|Participants pack the steps and balcony at UC Irvine three days after the massacre|
Taking photographs at the time of the memorial at UC Irvine in 1989, I remember the shock and grief among those gathered facing a "coffin" and speaker set up borrowed from KUCI, the campus radio station. It was only four years later, in 1993, I would start my weekly Subversity Show on KUCI.
The student newspaper New University did not cover the UC Irvine remembrances on its front page in the next issue. Instead, it issued a humor edition called the New Ewe. (The digitized copy of 12 June 1989 "archived" online at UCI is incomplete, lacking many pages, and superimposed with a later issue).
But a New University issue of 29 May 1989 did cover UCI students from Taiwan and China participating in solidarity protests in Los Angeles. A photo shows UC Irvine marked on two banners or flags carried, with biology and economics senior Philip Huang and biology junior Tony Lee identified in the caption, which notes that "about eight other UCI students" joined the march in Chinatown Los Angeles the previous Saturday. The marchers went from the Sun Yat-sen statue to the Chinese Consulate.
|UCI students among those gathered at UCI|
|UCI student raises turtle on a pole|
A vice-president elect of ROCSA, Philip Huang said, "If we get people across the globe to recognize what students want to achieve and to bear pressure on the CHinese government, maybe" Chinese leaders will move for some change.
|Continuation of New University article|
The previous Friday, ROCSA had held a petition drive plus donation collection in Gateway Plaza at UCI. ROCSA sent a support letter the group worked on for two weeks to the New University, which published it in the same issue. Signed by its President, Wayne Wu, the Taiwan student club commended, in the gendered language of the time, "our fellow brother students" in Mainland China "for their dedication and perseverance in the pursuit of life, liberty and democracy." Although students from Taiwan, "we still feel a sense of brotherhood among the Chinese race, and an unspeakable passion of patriotism toward the country of our forefathers," a call not likely to be echoed in today's Taiwan except by Kuomintang supporters.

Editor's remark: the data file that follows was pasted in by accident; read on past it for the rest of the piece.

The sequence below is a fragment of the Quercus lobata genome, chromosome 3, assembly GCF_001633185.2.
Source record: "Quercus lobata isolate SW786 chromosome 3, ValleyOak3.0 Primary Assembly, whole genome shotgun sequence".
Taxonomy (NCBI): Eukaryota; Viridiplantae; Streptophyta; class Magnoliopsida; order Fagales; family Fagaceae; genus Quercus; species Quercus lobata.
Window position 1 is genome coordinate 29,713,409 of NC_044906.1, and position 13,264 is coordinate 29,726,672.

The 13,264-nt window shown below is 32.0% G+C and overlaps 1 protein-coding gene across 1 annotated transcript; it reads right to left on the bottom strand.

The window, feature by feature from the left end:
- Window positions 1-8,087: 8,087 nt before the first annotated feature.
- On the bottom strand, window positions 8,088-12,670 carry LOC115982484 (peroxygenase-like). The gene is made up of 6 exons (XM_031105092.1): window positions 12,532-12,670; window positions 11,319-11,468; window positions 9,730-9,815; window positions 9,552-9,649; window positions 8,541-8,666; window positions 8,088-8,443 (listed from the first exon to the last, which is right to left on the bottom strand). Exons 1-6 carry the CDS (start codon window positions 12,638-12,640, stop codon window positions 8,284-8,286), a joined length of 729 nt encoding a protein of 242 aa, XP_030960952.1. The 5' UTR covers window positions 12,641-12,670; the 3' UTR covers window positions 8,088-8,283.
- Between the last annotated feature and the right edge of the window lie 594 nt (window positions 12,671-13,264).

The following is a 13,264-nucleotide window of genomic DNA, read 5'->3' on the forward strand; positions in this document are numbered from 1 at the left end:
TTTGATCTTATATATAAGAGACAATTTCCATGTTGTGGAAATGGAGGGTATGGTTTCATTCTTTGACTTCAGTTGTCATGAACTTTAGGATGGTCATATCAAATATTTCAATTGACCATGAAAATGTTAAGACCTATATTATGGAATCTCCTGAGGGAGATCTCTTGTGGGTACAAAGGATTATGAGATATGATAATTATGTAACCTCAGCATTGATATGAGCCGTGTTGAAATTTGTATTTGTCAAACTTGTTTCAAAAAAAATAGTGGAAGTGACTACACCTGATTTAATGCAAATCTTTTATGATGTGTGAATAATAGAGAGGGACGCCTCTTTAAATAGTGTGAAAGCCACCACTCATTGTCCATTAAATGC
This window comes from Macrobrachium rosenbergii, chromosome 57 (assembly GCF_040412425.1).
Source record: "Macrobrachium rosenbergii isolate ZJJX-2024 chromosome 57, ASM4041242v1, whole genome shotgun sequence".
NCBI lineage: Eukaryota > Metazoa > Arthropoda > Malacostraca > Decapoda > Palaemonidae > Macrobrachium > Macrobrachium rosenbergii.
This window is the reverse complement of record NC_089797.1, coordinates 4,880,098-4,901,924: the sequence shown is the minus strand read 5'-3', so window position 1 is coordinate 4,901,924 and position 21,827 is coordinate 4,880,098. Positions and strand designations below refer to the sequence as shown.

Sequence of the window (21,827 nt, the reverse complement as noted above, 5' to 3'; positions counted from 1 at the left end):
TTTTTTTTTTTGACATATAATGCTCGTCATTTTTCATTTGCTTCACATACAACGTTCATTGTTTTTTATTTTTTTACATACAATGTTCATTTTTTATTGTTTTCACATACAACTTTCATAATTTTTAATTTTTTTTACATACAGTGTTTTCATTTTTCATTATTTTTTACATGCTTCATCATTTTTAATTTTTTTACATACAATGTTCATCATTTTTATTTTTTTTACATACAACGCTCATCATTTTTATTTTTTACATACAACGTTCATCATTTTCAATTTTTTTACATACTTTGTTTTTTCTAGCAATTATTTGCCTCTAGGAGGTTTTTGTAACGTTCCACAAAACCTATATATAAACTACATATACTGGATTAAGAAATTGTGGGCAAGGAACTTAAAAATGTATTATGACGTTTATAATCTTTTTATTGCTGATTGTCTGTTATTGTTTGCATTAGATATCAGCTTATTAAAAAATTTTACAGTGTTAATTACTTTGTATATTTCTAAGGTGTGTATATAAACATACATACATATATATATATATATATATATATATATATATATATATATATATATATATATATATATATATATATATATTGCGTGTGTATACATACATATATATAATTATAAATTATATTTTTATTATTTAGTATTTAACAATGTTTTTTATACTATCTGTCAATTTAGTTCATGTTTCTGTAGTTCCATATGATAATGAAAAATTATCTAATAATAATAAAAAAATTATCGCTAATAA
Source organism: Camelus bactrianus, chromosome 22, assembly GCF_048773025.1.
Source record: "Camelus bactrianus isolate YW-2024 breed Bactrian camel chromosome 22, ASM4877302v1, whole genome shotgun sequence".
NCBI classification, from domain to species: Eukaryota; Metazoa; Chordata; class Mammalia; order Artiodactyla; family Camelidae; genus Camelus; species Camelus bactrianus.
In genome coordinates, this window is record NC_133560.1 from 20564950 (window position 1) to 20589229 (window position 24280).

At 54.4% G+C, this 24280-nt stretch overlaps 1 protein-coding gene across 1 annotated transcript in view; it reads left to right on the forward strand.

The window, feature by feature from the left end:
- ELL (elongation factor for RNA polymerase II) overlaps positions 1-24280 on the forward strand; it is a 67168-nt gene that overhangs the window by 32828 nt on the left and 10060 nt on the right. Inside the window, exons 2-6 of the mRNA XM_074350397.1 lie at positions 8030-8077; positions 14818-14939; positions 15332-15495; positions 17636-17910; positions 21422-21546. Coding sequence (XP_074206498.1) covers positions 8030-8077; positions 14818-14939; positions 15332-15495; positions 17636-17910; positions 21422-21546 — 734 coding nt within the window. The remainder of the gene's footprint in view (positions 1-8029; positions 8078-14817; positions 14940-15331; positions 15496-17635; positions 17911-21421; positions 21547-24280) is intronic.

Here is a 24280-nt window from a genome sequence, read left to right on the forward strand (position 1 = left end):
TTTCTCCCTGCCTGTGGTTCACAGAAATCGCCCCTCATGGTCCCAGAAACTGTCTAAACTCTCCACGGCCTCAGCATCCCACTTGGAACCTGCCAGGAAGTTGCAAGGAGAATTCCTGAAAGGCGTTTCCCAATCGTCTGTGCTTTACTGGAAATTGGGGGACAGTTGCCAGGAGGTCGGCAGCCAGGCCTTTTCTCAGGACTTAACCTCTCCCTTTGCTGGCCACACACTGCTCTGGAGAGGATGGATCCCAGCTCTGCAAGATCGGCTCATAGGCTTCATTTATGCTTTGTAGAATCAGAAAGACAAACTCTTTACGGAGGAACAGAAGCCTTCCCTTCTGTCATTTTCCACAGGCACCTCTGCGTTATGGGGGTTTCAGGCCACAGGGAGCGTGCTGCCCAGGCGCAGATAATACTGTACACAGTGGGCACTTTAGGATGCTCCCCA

"It is the common goal of all Chinese, regardless of background or origin, to one day see a united body of China striving for the progression and advancement of our beloved country." Adding that "what they are fighting for is just and good," the statement ends: "Our spirits, as well as our hearts, will go out to them in an endless wave of support until the endless conflict has been resolved and victory is in sight."
Of course, hopes were extinguished after the army moved in to wipe out the protest just six days after the letter was published.
|ROCSA statement in New University 29 May 1989|
Despite the current influx of many international students from China, many of whom may think 6/4 is just foreign propaganda, there is reason to trust that truth will prevail and justice will eventually prevail. -- Daniel C. Tsang. Photos copyright © Daniel C. Tsang 1989.